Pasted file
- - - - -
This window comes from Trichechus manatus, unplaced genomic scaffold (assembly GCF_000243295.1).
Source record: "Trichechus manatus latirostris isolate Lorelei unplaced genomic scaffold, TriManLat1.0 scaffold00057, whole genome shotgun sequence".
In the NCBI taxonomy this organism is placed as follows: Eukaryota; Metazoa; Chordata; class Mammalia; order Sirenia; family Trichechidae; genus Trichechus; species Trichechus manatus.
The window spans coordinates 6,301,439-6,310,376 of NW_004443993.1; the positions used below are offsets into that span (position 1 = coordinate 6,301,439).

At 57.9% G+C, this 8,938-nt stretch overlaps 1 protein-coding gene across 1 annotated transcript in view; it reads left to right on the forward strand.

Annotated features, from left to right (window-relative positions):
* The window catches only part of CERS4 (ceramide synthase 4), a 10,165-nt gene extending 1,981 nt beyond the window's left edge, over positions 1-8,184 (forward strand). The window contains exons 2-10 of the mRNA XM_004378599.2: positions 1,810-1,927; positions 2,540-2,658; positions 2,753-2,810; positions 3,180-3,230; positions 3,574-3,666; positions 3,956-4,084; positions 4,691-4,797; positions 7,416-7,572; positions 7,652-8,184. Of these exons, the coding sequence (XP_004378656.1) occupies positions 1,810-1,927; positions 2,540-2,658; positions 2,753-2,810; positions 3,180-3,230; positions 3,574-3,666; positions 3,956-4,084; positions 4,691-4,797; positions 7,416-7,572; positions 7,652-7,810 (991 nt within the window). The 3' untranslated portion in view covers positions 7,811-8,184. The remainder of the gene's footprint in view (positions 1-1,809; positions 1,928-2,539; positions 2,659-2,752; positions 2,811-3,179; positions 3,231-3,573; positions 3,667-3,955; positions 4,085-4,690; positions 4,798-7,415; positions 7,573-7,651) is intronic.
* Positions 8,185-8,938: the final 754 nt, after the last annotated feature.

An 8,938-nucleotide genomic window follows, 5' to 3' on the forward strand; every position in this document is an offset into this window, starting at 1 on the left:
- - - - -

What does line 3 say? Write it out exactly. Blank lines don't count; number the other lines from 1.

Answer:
In the NCBI taxonomy this organism is placed as follows: Eukaryota; Metazoa; Chordata; class Mammalia; order Sirenia; family Trichechidae; genus Trichechus; species Trichechus manatus.